Hamilton council will debate proposal to keep SoBi bike-share running until the end of 2020

Hamilton city councillors will debate Wednesday morning whether to chip in up to $400,000 to keep the city's bike share program going until the end of the year.

One councillor will move spending $400K from 3 ward capital reserves to pay for the program

A Hamilton city councillor says the city should take $400,000 from three ward reserve accounts to save the bike share program. (Kelly Bennett/CBC)

Hamilton city council will debate Wednesday morning whether to chip in up to $400,000 to keep the city's bike share program going until the end of the year.

A new staff report says the city could keep the service running after June 1 by contracting it to Hamilton Bike Share Inc., a non-profit organization that ran the service until Uber took it in house last year. 

This is "the only viable option" if the city wants to keep the service running after June 1, the report says. It would cost about $65,000 per month.

Nrinder Nann, Ward 3 (central lower city) councillor, plans to move that at the 9:30 a.m. meeting, and is offering money from her own ward's capital reserve to help keep it going.

"This buys us time as a municipality to figure out a long-term solution," she said. 

There are 26,000 Hamilton residents who use the SoBi bike share program, she said, and 600 new users have signed up since the COVID-19 pandemic began. "I really, truly see this as an urgent measure to accommodate our residents during this pandemic."

The city was caught by surprise this month when it learned that Uber would walk away from Hamilton's bike share program on June 1.

The city bought the bikes and stations with a one-time Metrolinx grant and signed a contract with the Brooklyn-based Social Bicycles LLC to operate the program. Social Bicycles enlisted Hamilton Bike Share to oversee local operations, which launched in 2015.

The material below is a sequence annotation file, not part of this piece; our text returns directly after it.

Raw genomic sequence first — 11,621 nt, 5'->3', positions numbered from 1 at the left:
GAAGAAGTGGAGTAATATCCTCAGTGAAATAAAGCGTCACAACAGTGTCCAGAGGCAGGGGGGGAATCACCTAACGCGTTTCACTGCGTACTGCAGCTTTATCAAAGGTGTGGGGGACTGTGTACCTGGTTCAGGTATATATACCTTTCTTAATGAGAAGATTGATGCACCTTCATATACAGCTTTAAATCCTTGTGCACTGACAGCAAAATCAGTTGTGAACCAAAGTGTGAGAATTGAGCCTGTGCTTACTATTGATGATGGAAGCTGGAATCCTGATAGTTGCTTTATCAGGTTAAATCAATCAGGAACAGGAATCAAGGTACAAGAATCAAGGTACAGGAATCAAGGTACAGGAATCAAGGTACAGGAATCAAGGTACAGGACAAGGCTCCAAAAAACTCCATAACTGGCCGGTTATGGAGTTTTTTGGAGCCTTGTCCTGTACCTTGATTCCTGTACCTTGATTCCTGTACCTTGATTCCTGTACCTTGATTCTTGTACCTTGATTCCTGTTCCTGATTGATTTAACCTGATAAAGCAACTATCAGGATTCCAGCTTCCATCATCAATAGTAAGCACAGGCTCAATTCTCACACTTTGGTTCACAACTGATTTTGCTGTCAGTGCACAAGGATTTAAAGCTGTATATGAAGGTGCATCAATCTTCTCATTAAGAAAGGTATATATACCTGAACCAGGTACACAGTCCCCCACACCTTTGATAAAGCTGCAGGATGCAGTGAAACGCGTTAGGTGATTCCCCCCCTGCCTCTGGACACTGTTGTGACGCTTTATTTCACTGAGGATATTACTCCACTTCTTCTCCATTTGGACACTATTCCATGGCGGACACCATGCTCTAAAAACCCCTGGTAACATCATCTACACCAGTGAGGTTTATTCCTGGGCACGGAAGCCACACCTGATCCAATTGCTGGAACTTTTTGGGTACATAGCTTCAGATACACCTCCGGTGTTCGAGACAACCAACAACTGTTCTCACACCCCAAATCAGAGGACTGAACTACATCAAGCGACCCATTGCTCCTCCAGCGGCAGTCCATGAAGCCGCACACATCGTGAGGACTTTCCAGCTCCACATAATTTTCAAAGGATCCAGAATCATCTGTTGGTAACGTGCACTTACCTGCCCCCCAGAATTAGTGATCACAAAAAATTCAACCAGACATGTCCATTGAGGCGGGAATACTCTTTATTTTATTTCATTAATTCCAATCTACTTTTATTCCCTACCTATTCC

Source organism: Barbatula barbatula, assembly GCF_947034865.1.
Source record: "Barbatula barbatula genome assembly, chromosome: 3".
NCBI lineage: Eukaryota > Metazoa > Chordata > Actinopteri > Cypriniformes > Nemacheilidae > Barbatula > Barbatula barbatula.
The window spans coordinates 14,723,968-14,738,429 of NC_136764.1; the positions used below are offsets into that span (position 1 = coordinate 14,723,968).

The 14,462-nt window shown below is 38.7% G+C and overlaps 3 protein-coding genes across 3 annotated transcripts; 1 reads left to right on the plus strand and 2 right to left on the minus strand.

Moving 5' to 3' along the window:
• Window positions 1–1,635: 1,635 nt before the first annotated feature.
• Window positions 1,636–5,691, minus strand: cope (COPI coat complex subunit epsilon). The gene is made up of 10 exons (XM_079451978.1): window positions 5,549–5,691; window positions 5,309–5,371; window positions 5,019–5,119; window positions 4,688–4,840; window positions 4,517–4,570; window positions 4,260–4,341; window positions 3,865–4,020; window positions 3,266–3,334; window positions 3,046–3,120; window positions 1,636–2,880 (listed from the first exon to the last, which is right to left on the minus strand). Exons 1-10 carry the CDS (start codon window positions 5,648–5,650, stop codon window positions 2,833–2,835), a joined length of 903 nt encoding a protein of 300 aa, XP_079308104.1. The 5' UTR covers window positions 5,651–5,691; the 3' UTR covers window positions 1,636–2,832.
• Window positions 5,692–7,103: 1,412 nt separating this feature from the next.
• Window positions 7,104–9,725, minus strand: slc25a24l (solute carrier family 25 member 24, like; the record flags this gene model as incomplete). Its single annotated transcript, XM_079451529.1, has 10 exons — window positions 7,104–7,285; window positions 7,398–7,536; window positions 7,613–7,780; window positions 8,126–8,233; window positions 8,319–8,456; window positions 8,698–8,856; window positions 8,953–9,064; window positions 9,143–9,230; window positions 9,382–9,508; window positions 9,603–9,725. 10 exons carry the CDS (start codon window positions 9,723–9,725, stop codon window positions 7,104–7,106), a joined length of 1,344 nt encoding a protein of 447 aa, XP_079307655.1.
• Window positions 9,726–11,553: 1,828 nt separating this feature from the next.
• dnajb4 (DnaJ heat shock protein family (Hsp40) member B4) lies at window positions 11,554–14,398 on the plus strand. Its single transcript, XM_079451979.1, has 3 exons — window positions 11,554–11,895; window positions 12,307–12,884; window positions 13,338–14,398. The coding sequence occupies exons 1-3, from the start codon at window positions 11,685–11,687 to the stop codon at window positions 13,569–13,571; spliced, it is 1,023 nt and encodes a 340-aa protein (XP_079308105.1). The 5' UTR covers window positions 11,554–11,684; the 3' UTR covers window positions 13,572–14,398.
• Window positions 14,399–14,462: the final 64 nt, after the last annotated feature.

In 2018, Social Bicycles LLC became Jump Mobility, and Uber bought Jump the same year. This month, Jump was acquired by Lime, a company that runs e-scooter programs in numerous cities. Uber and the city had just signed a one-year agreement in February, but on May 15, the company — using Social Bicycles LLC letterhead — wrote the city saying it would pull out on June 1.

City lawyers are pressuring Uber to fulfil its contract. Meanwhile, the city is scrambling to figure out what to do with the popular program, including the cost of pulling the bikes and stations off the road and putting them in storage. Councillors have an estimate for the latter option, but the report doesn't disclose it.

Money from lower-city reserves

Some city councillors said last week that they didn't support putting public dollars into the program. The city is facing, for example, a 17 per cent increase in insurance and a 15 per cent increase in its waste collection contract. Finance staff have said Hamilton risks a deficit of $22.8 million if pandemic measures ended by May 31, which now appears unlikely.

Nann said the money for SoBi should come from the special capital reserves from Wards 1, 2 and 3, for a total of $400,000. As for the budget deficit, she said, she supports pushing the provincial and federal governments for help with pandemic costs.

"We're going to need some really concentrated conversations with higher orders of government," she said.

Nine people have written to the city urging it to keep the program going. This includes the McMaster Students Union, which said the bike share program is "an essential transportation service for students."

"On behalf of more than 25,000 McMaster undergraduate students, this delegation expresses strong support for the continuation of Hamilton's bike share system," it says. 


Samantha Craggs is journalist based in Windsor, Ont. She is executive producer of CBC Windsor and previously worked as a reporter and producer in Hamilton, specializing in politics and city hall. Follow her on Twitter at @SamCraggsCBC, or email her at samantha.craggs@cbc.ca